Contents

    1. Introduction . . . . . . . . . . . . . . . . . . . . . . . . . . . . . . . . . . . . . . . . . . . . 1091.1. Discovery of purinergic receptors. . . . . . . . . . . . . . . . . . . . . . . . . . . . . 1091.2. Structure of P2X receptors . . . . . . . . . . . . . . . . . . . . . . . . . . . . . . . . 1091.3. Properties of recombinant P2X receptors . . . . . . . . . . . . . . . . . . . . . . . . 1101.4. Neuronal responses to purines . . . . . . . . . . . . . . . . . . . . . . . . . . . . . . 1111.5. Embryology of peripheral neurons . . . . . . . . . . . . . . . . . . . . . . . . . . . . 111

    2. Sensory neurons . . . . . . . . . . . . . . . . . . . . . . . . . . . . . . . . . . . . . . . . . . 1122.1. Introduction . . . . . . . . . . . . . . . . . . . . . . . . . . . . . . . . . . . . . . . . . 1122.2. Responses to P2X agonists . . . . . . . . . . . . . . . . . . . . . . . . . . . . . . . . 112

    www.elsevier.com/locate/pneurobio

    Abbre�iations: ��-meATP, �,�-methylene ATP; ��-me-D-ATP, �,�-methylene-D-ATP; ��-me-L-ATP, �,�-methylene-L-ATP; ACh, acetylcholine;Ap4A, diadenosine 5�,5�-P1,P4-tetraphosphate; Ap5A, diadenosine 5�,5�-P1,P5-pentaphosphate; ATP, adenosine 5�-triphosphate; ATP�S,adenosine 5�-O-(3-thiotriphosphate); BDNF, brain-derived neurotrophic factor; BzATP, 2�,3�-O-(4-benzoylbenzoyl)-ATP; cDNA, complimentarydeoxyribose nucleic acid; CNS, central nervous system; DRG, dorsal root ganglion; EPSPs, excitatory postsynaptic potentials; fEPSPs, fastexcitatory postsynaptic potentials; GABA, �-aminobutyric acid; GDNF, glial cell line-derived neurotrophic factor; IB4, isolectin B4; Ip5I,diinosine pentaphosphate; 2-meSATP, 2-methylthio ATP; MNV, trigeminal mesencephalic nucleus; MPG, major pelvic ganglion; mRNA,messenger ribonucleic acid; nACh, nicotinic acetylcholine; NMDA, N-methyl-D-aspartate; P5P, pyridoxal-5-phosphate; PPADS, pyridoxalphos-phate-6-azophenyl-2�,4�-disulfonic acid; RT-PCR, reverse transcriptase polymerase chain reaction; SCG, superior cervical ganglion; TNP-ATP,2�,3�-O-trinitrophenyl-ATP; UTP, uridine 5�-triphosphate; VPG, vesical parasympathetic ganglion; YO-PRO-1, 4-[(3-methyl-2(3H)-benzoxazolyli-dene) methyl]-1-[3-(trimethylammino) propyl]-quinolinium diiodide; −/− , null mutant; +/+ , wild type.

    * Corresponding author. Tel.: +44-20-78302948; fax: +44-20-78302949.E-mail address: [email protected] (G. Burnstock).

    0301-0082/01/$ - see front matter © 2001 Elsevier Science Ltd. All rights reserved.

    PII: S0301-0082(01)00005-3

  • P.M. Dunn et al. / Progress in Neurobiology 65 (2001) 107–134108

    2.2.1. Actions of agonists on cell bodies . . . . . . . . . . . . . . . . . . . . . . . . 1122.2.2. Actions of agonists on peripheral terminals . . . . . . . . . . . . . . . . . . . 1122.2.3. Actions of agonists on central terminals . . . . . . . . . . . . . . . . . . . . . 113

    2.3. Nature of the receptors . . . . . . . . . . . . . . . . . . . . . . . . . . . . . . . . . . 1132.3.1. Molecular biology. . . . . . . . . . . . . . . . . . . . . . . . . . . . . . . . . . 1132.3.2. Immunohistochemistry . . . . . . . . . . . . . . . . . . . . . . . . . . . . . . . 1142.3.3. Functional studies. . . . . . . . . . . . . . . . . . . . . . . . . . . . . . . . . . 115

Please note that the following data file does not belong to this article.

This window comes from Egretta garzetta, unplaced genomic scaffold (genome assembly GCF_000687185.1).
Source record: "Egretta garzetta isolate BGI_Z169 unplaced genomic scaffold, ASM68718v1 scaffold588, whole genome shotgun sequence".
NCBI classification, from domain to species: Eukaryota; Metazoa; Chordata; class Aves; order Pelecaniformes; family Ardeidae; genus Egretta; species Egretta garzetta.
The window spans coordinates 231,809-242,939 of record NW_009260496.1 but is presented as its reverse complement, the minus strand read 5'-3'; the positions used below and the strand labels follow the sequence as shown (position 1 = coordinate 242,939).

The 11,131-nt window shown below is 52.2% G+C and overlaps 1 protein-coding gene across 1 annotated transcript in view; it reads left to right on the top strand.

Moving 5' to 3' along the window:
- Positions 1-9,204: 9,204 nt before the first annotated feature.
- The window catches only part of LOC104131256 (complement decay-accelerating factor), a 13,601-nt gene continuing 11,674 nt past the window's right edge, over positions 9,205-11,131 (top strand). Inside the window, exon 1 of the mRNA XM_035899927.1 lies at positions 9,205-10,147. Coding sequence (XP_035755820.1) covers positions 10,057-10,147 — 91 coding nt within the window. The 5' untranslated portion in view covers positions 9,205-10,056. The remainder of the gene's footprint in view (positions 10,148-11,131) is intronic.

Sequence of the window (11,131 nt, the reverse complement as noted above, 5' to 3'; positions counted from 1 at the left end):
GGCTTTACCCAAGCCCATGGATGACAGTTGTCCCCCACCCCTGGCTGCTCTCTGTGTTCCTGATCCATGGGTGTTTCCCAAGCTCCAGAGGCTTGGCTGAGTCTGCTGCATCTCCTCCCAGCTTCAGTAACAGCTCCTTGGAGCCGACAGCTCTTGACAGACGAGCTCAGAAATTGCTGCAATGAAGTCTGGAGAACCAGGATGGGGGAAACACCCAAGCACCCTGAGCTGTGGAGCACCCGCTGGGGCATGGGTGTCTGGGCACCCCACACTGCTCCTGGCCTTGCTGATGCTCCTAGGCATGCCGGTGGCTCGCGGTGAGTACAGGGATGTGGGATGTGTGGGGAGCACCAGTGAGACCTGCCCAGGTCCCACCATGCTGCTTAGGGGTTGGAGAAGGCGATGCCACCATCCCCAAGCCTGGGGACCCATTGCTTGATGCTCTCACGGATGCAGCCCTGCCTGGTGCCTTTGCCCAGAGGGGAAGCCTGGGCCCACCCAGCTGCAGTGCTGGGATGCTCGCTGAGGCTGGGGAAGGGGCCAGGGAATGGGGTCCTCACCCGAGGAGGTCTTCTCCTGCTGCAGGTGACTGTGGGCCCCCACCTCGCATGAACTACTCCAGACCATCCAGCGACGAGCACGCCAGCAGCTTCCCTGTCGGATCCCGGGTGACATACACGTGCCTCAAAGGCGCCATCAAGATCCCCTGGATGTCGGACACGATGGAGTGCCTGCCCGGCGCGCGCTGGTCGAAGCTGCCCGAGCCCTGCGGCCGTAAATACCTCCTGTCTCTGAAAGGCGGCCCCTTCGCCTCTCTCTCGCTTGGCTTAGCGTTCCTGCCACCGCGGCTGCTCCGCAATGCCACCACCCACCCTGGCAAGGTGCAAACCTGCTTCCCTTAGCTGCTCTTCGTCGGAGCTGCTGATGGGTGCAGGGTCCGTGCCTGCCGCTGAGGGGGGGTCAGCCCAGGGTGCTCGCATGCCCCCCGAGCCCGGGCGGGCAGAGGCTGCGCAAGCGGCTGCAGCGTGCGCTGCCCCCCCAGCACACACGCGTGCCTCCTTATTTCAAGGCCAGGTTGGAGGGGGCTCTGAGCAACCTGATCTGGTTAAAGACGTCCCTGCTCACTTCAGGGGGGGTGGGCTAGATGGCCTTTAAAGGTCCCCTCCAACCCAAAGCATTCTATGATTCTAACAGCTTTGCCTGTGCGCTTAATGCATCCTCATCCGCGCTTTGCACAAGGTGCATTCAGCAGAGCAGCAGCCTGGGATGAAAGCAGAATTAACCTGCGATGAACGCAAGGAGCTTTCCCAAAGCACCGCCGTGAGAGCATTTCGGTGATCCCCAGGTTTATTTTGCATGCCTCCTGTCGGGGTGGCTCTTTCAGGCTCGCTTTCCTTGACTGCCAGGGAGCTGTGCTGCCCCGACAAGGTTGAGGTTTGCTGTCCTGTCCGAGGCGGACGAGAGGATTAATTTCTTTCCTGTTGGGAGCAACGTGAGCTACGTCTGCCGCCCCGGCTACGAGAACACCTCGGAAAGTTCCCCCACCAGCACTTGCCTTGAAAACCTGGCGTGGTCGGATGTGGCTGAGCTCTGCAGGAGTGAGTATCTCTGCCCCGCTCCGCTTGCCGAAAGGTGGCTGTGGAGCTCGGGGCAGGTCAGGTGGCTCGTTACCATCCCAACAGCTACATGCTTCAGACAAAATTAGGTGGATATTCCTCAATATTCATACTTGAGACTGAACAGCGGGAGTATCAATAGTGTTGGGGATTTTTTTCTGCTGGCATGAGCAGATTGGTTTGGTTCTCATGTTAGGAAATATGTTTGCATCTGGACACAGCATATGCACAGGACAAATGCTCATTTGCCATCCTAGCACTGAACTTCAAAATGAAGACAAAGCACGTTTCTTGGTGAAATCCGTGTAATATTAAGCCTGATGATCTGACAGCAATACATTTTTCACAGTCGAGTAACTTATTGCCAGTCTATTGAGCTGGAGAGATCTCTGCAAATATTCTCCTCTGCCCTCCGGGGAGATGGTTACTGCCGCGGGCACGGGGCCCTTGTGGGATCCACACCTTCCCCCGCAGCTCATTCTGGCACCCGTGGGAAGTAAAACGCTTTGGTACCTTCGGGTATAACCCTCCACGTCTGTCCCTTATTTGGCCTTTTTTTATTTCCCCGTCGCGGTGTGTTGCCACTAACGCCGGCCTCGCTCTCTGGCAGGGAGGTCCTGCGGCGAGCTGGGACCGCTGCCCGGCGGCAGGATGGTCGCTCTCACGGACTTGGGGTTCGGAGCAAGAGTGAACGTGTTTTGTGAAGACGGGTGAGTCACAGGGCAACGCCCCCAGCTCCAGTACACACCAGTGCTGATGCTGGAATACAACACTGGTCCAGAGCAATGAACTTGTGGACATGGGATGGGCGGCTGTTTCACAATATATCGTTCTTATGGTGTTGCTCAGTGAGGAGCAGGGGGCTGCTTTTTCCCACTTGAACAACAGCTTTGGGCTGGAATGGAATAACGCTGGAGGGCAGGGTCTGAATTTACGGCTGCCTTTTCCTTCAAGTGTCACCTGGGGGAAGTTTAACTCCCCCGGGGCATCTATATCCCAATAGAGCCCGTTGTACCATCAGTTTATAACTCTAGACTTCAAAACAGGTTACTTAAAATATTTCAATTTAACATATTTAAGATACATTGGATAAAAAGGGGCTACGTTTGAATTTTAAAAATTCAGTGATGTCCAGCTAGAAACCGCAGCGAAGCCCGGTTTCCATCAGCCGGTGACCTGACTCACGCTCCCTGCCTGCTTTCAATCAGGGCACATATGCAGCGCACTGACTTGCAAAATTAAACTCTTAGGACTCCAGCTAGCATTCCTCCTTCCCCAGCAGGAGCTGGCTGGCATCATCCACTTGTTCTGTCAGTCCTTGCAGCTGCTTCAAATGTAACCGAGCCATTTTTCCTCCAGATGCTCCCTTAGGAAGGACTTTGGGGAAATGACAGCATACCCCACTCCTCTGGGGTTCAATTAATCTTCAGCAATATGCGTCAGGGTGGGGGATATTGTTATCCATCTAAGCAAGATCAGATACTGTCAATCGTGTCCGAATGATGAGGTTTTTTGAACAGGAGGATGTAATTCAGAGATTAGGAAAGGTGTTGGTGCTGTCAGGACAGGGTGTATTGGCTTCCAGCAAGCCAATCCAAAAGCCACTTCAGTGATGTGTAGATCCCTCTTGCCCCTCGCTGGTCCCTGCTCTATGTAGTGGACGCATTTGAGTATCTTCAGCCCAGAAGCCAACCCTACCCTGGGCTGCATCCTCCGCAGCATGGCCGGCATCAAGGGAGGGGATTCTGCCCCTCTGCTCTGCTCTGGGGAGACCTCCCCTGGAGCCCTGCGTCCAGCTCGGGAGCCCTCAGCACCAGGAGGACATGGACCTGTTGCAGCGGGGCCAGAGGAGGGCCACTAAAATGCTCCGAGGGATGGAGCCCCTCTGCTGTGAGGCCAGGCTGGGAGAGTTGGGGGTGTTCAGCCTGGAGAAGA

2.3.3.1. Spectrum of response phenotype . . . . . . . . . . . . . . . . . . . . 1152.3.3.2. Pharmacology— transient responses. . . . . . . . . . . . . . . . . . . 1162.3.3.3. Pharmacology—persistent responses . . . . . . . . . . . . . . . . . . 1172.3.3.4. Heterogeneity of P2X receptors in sensory neurons . . . . . . . . . 1182.3.3.5. Difference between nociceptors/non-nociceptors. . . . . . . . . . . . 1192.3.3.6. Species differences . . . . . . . . . . . . . . . . . . . . . . . . . . . . . 119

    2.4. Physiological roles . . . . . . . . . . . . . . . . . . . . . . . . . . . . . . . . . . . . . 1192.4.1. General aspects . . . . . . . . . . . . . . . . . . . . . . . . . . . . . . . . . . . 1192.4.2. Transgenic studies. . . . . . . . . . . . . . . . . . . . . . . . . . . . . . . . . . 120

    2.5. Summary . . . . . . . . . . . . . . . . . . . . . . . . . . . . . . . . . . . . . . . . . . 120

    3. Sympathetic and parasympathetic neurons. . . . . . . . . . . . . . . . . . . . . . . . . . . 1213.1. Introduction . . . . . . . . . . . . . . . . . . . . . . . . . . . . . . . . . . . . . . . . . 1213.2. Sympathetic neurons . . . . . . . . . . . . . . . . . . . . . . . . . . . . . . . . . . . . 121

    3.2.1. Immunohistochemistry . . . . . . . . . . . . . . . . . . . . . . . . . . . . . . . 1213.2.2. Molecular biology. . . . . . . . . . . . . . . . . . . . . . . . . . . . . . . . . . 1213.2.3. Pharmacology . . . . . . . . . . . . . . . . . . . . . . . . . . . . . . . . . . . . 121

    3.3. Parasympathetic neurons . . . . . . . . . . . . . . . . . . . . . . . . . . . . . . . . . 1233.3.1. Immunohistochemistry and molecular biology. . . . . . . . . . . . . . . . . . 1233.3.2. Pharmacology . . . . . . . . . . . . . . . . . . . . . . . . . . . . . . . . . . . . 123

    3.4. Pelvic ganglion neurons . . . . . . . . . . . . . . . . . . . . . . . . . . . . . . . . . . 1233.4.1. Immunohistochemistry . . . . . . . . . . . . . . . . . . . . . . . . . . . . . . . 1233.4.2. Molecular biology. . . . . . . . . . . . . . . . . . . . . . . . . . . . . . . . . . 1243.4.3. Pharmacology . . . . . . . . . . . . . . . . . . . . . . . . . . . . . . . . . . . . 124

    3.5. Chromaffin cells . . . . . . . . . . . . . . . . . . . . . . . . . . . . . . . . . . . . . . 1243.5.1. Immunohistochemistry . . . . . . . . . . . . . . . . . . . . . . . . . . . . . . . 1243.5.2. Molecular biology. . . . . . . . . . . . . . . . . . . . . . . . . . . . . . . . . . 1243.5.3. Pharmacology . . . . . . . . . . . . . . . . . . . . . . . . . . . . . . . . . . . . 124